Former Floyd County Animal Control Officer Garland "Buckey" Nester reports to New River Valley Jail in Dublin Friday to begin serving a 140-day sentence after a jury of eight women and four men convicted him of reckless handling of a firearm but acquitted him of the more serious charge of involuntary manslaughter.
Nester’s conviction stems from a May 29, 2008 incident where he fired four shots at a cow that he could not coax back into his rented pasture. One of the bullets struck and killed 75-year-old Paul Belcher, a Connor Grove Road neighbor who was coming to help Nester with the cow.
My full story about the case appears in Thursday’s Floyd Press. Special prosecutor Clifford Hapgood, the Commonwealth’s Attorney of Franklin County, contended Nester fired in anger and in a reckless manner in trying to put down the cow. Three of the four bullets fired from Nester’s 357 semi-automatic pistol hit the cow, killing the animal, but a fourth struck Belcher in abdomen. He died at the scene.
Hapgood said Nester, who once taught the hunter safety course in Floyd County, should have known better than to shoot the cow in the proximity of occupied houses and a nearby road. Defense Attorney David Damico of Roanoke told the jury that no evidence existed to show Nester lost his temper or acted in a reckless manner.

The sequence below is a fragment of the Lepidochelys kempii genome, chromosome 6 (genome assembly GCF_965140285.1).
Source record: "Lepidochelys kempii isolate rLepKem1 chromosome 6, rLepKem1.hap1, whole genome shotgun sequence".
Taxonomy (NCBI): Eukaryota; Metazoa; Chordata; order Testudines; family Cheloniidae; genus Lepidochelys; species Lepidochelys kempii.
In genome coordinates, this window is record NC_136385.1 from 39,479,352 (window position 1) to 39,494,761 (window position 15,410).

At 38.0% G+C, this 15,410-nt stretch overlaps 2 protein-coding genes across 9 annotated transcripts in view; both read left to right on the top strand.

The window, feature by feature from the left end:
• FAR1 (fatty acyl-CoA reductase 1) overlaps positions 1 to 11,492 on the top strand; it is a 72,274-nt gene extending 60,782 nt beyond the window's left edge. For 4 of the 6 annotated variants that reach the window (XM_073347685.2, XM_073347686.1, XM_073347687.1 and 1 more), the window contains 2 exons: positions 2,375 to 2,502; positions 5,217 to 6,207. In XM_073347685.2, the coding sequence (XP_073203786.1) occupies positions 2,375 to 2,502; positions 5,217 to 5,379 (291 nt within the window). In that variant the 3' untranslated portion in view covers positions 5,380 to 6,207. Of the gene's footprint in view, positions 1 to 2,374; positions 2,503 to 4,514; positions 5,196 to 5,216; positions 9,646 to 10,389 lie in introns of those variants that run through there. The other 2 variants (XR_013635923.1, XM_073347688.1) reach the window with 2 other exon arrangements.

The two-day trial ended shortly before 7 p.m. Wednesday.
Floyd County High School’s Lady Buffaloes varsity basketball team rebounded from a loss in the Three Rivers District Tournament final last week to decimate the Rebels of Patrick Henry, 80-45.
The Buffs controlled the game from the beginning and Senior star Britney Avancini returned to form after being held to just four points in the tourney loss to Radford. Her 13 points were backed by solid support from Carmen Bolt (12 points), Emily Thompson and Alisha Gray (10 points each). Seven other players scored.